The earlier mentioned company with the agile DevSecOps teams gave me quite a lot of hints about what they paid most attention to: security. Security was in their culture from the time that a new feature request came in all the way until it was deployed in production. The take-home coding challenge made their passion for security obvious and gave me a heads up.

I brushed up on DevSecOps and everything related while I worked on the take-home challenge. This gave me even more of an advantage at the in-person interview. My success and learnings would not have been possible without that take-home coding challenge.

Time to Shine

The final reason take-home exercises are developer-friendly coding challenges is that they allow you to do much more than you could do at an in-person interview. In a whiteboard interview, you barely have time to think before you answer, let alone to go beyond what is expected. A whiteboard interview really only assesses how you perform under pressure.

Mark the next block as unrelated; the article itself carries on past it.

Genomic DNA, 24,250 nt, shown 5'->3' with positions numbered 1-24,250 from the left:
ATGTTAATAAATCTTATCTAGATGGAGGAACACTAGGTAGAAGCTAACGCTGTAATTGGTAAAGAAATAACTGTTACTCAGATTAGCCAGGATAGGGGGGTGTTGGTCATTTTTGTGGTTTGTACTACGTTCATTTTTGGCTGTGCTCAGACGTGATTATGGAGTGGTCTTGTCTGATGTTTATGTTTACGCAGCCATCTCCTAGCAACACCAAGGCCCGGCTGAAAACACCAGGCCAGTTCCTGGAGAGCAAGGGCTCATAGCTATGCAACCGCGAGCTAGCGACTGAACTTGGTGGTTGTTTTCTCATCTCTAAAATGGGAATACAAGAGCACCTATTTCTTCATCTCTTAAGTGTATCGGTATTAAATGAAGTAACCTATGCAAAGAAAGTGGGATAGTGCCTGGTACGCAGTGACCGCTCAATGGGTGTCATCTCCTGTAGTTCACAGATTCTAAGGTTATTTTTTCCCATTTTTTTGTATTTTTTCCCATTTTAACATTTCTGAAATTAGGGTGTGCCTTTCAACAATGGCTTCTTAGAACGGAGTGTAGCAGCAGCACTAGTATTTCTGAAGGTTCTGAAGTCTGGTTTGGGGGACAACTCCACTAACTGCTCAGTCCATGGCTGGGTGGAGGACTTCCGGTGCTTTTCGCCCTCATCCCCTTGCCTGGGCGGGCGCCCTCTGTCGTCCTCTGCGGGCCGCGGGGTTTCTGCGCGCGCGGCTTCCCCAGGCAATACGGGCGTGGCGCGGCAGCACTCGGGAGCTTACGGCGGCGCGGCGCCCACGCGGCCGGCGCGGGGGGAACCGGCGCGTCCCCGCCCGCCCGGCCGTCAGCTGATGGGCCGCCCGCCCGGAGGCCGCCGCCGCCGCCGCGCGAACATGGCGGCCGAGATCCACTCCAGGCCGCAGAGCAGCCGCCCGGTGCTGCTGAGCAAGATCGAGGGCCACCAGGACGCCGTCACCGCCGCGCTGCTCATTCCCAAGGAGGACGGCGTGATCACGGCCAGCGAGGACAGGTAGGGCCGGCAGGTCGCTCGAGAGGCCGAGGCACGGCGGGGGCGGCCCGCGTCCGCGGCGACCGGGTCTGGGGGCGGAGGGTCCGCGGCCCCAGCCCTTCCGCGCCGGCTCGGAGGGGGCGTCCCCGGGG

This pressured performance is rarely the case in real life. While you will have targets and deadlines to meet, a normal working day likely requires some peace and quiet to do your work. It's the same atmosphere that you have when you work at home at your own pace. A quiet environment allows you to put in your best work and go above and beyond what other candidates would do.

Personally, I try to make the most of this type of situation. Most take-home challenges have more than one task, and many of them include bonus tasks that earn you additional marks. Once I complete the main task(s) to the best of my ability, I take time and put in the same effort on as many bonus tasks as possible. Even if there aren’t any bonus tasks, I like to simply add a few features that I think would add value to the challenge, and also impress the selectors.

We'd like to thank Shanika for sharing her experience with us about developer-friendly coding challenges!